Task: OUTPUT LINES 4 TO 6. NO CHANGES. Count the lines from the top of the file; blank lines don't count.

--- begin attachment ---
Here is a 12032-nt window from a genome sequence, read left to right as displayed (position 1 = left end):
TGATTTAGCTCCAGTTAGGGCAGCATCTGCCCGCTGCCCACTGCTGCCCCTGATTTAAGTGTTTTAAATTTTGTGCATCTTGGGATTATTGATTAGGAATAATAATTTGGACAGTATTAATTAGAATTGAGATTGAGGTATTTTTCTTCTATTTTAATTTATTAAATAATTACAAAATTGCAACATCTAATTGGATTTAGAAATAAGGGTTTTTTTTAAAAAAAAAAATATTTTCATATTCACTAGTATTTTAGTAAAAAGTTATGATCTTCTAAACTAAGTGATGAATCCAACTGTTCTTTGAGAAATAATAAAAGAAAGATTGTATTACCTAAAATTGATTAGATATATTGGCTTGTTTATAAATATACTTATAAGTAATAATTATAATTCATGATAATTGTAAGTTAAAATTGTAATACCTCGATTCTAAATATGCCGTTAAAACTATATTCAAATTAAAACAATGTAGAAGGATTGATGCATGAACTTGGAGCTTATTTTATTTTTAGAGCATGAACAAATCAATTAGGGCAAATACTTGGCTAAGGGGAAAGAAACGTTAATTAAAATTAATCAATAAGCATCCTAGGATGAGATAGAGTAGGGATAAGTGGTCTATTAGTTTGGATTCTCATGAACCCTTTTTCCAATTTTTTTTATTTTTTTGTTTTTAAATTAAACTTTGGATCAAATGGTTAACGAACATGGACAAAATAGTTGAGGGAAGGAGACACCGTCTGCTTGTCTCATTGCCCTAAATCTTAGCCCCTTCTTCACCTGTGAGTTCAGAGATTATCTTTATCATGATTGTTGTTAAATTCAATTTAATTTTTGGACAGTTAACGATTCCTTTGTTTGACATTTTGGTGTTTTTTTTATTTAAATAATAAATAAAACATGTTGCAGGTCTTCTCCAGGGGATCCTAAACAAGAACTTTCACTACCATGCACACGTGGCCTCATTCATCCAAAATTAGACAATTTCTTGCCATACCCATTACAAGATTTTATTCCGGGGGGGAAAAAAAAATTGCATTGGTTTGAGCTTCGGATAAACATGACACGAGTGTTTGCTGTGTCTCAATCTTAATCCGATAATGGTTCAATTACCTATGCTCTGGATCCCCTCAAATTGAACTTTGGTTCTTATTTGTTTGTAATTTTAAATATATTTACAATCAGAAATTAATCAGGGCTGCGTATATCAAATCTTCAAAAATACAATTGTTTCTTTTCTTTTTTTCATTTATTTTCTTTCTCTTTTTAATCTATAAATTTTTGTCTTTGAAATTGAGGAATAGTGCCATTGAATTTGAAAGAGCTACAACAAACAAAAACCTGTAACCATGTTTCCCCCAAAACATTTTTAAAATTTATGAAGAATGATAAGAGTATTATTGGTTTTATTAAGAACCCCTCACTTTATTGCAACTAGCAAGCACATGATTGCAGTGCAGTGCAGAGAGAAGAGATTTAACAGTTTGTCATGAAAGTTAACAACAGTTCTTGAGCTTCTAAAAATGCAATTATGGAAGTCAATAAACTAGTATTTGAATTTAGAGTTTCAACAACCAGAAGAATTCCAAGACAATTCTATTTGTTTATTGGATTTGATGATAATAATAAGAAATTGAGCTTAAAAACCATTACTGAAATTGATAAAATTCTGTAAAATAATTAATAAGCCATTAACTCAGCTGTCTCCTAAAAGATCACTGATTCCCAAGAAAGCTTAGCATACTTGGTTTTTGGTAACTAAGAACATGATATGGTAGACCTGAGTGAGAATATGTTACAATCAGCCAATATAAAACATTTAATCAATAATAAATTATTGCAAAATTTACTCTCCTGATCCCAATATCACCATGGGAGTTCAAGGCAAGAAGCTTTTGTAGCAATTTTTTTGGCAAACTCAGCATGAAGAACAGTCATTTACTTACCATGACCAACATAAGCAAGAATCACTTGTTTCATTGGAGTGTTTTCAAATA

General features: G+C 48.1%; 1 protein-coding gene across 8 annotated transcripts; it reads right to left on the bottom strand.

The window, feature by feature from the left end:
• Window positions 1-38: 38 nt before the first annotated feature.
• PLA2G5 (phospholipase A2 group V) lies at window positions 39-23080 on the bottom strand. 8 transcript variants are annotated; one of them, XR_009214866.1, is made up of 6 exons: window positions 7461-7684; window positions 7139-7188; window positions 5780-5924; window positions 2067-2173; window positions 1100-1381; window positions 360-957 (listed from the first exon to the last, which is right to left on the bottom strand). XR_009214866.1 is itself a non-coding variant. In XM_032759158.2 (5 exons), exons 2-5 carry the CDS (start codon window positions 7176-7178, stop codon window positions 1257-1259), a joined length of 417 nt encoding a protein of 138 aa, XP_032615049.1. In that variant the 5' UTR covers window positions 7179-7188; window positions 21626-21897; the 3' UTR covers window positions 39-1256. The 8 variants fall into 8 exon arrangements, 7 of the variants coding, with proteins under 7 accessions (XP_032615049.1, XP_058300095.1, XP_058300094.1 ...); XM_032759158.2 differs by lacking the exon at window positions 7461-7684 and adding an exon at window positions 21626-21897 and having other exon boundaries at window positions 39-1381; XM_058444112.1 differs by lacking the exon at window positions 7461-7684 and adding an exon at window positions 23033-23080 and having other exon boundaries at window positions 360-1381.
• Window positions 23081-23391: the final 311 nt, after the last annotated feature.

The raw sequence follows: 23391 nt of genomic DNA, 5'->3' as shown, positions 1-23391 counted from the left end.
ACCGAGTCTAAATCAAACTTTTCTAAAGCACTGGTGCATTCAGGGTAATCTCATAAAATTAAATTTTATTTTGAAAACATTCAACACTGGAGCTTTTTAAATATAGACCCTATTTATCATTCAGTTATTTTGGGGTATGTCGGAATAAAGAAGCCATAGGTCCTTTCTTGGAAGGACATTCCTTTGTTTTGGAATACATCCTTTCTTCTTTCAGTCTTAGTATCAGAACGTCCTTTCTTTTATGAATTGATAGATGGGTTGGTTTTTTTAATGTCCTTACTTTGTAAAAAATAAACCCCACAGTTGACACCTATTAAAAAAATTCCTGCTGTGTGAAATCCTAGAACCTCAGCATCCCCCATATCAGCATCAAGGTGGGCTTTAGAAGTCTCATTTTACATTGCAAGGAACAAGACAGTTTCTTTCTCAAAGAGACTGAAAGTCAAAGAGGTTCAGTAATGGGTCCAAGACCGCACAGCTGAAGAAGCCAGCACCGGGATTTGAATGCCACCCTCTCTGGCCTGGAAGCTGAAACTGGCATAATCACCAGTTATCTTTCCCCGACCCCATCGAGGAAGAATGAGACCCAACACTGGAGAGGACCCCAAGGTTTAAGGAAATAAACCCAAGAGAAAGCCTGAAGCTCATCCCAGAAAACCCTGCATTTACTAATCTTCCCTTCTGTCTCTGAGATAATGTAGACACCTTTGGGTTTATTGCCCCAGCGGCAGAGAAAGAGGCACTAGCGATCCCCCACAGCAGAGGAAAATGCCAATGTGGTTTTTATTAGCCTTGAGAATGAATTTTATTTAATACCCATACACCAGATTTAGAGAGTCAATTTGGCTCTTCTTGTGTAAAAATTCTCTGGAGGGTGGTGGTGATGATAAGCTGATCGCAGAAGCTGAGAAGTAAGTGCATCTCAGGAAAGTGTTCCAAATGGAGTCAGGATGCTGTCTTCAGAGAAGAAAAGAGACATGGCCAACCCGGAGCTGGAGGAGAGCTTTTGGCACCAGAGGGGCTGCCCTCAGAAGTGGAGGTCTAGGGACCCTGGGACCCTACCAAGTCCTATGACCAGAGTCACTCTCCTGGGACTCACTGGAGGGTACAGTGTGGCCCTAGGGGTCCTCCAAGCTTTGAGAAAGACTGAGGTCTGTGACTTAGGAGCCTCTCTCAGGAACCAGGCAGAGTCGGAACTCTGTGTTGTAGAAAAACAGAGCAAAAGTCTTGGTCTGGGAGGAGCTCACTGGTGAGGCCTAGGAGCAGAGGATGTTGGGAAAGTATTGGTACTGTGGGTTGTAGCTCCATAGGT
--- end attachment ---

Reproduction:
The window, feature by feature from the left end:
• Window positions 1-38: 38 nt before the first annotated feature.
• PLA2G5 (phospholipase A2 group V) lies at window positions 39-23080 on the bottom strand. 8 transcript variants are annotated; one of them, XR_009214866.1, is made up of 6 exons: window positions 7461-7684; window positions 7139-7188; window positions 5780-5924; window positions 2067-2173; window positions 1100-1381; window positions 360-957 (listed from the first exon to the last, which is right to left on the bottom strand). XR_009214866.1 is itself a non-coding variant. In XM_032759158.2 (5 exons), exons 2-5 carry the CDS (start codon window positions 7176-7178, stop codon window positions 1257-1259), a joined length of 417 nt encoding a protein of 138 aa, XP_032615049.1. In that variant the 5' UTR covers window positions 7179-7188; window positions 21626-21897; the 3' UTR covers window positions 39-1256. The 8 variants fall into 8 exon arrangements, 7 of the variants coding, with proteins under 7 accessions (XP_032615049.1, XP_058300095.1, XP_058300094.1 ...); XM_032759158.2 differs by lacking the exon at window positions 7461-7684 and adding an exon at window positions 21626-21897 and having other exon boundaries at window positions 39-1381; XM_058444112.1 differs by lacking the exon at window positions 7461-7684 and adding an exon at window positions 23033-23080 and having other exon boundaries at window positions 360-1381.